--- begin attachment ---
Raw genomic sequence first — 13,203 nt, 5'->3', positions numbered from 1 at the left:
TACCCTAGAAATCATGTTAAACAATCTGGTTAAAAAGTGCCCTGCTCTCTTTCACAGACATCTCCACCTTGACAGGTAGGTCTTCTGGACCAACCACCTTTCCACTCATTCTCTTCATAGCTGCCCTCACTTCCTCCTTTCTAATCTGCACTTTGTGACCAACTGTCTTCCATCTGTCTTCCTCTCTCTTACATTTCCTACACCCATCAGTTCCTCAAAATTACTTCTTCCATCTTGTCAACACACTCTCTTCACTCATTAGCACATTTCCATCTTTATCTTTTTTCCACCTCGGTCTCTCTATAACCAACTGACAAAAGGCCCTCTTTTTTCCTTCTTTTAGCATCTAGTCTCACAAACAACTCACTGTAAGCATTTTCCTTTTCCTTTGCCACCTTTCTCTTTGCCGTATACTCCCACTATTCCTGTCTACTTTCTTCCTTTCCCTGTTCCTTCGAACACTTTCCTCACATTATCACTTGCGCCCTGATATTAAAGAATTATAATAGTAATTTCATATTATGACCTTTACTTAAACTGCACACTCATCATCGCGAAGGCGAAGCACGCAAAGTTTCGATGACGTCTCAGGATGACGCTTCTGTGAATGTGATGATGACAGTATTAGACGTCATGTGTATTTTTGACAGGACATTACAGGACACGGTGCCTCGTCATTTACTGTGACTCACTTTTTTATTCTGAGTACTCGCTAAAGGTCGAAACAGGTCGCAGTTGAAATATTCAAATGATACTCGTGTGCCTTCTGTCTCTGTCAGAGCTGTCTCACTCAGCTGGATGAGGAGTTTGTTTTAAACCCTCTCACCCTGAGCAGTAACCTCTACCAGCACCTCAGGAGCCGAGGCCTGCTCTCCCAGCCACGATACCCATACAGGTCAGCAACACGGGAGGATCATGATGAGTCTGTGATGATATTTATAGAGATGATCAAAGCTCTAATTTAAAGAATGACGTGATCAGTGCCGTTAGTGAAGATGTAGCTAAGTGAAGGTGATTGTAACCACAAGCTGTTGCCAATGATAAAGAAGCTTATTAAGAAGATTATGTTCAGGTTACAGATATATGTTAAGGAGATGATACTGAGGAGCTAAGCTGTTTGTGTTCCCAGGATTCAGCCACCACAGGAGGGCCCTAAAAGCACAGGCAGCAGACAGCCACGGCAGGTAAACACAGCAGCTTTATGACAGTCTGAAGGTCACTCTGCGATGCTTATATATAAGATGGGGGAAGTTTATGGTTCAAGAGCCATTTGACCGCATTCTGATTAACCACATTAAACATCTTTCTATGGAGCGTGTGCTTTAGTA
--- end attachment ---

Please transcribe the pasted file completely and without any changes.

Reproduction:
Raw genomic sequence first — 13,203 nt, 5'->3', positions numbered from 1 at the left:
TACCCTAGAAATCATGTTAAACAATCTGGTTAAAAAGTGCCCTGCTCTCTTTCACAGACATCTCCACCTTGACAGGTAGGTCTTCTGGACCAACCACCTTTCCACTCATTCTCTTCATAGCTGCCCTCACTTCCTCCTTTCTAATCTGCACTTTGTGACCAACTGTCTTCCATCTGTCTTCCTCTCTCTTACATTTCCTACACCCATCAGTTCCTCAAAATTACTTCTTCCATCTTGTCAACACACTCTCTTCACTCATTAGCACATTTCCATCTTTATCTTTTTTCCACCTCGGTCTCTCTATAACCAACTGACAAAAGGCCCTCTTTTTTCCTTCTTTTAGCATCTAGTCTCACAAACAACTCACTGTAAGCATTTTCCTTTTCCTTTGCCACCTTTCTCTTTGCCGTATACTCCCACTATTCCTGTCTACTTTCTTCCTTTCCCTGTTCCTTCGAACACTTTCCTCACATTATCACTTGCGCCCTGATATTAAAGAATTATAATAGTAATTTCATATTATGACCTTTACTTAAACTGCACACTCATCATCGCGAAGGCGAAGCACGCAAAGTTTCGATGACGTCTCAGGATGACGCTTCTGTGAATGTGATGATGACAGTATTAGACGTCATGTGTATTTTTGACAGGACATTACAGGACACGGTGCCTCGTCATTTACTGTGACTCACTTTTTTATTCTGAGTACTCGCTAAAGGTCGAAACAGGTCGCAGTTGAAATATTCAAATGATACTCGTGTGCCTTCTGTCTCTGTCAGAGCTGTCTCACTCAGCTGGATGAGGAGTTTGTTTTAAACCCTCTCACCCTGAGCAGTAACCTCTACCAGCACCTCAGGAGCCGAGGCCTGCTCTCCCAGCCACGATACCCATACAGGTCAGCAACACGGGAGGATCATGATGAGTCTGTGATGATATTTATAGAGATGATCAAAGCTCTAATTTAAAGAATGACGTGATCAGTGCCGTTAGTGAAGATGTAGCTAAGTGAAGGTGATTGTAACCACAAGCTGTTGCCAATGATAAAGAAGCTTATTAAGAAGATTATGTTCAGGTTACAGATATATGTTAAGGAGATGATACTGAGGAGCTAAGCTGTTTGTGTTCCCAGGATTCAGCCACCACAGGAGGGCCCTAAAAGCACAGGCAGCAGACAGCCACGGCAGGTAAACACAGCAGCTTTATGACAGTCTGAAGGTCACTCTGCGATGCTTATATATAAGATGGGGGAAGTTTATGGTTCAAGAGCCATTTGACCGCATTCTGATTAACCACATTAAACATCTTTCTATGGAGCGTGTGCTTTAGTA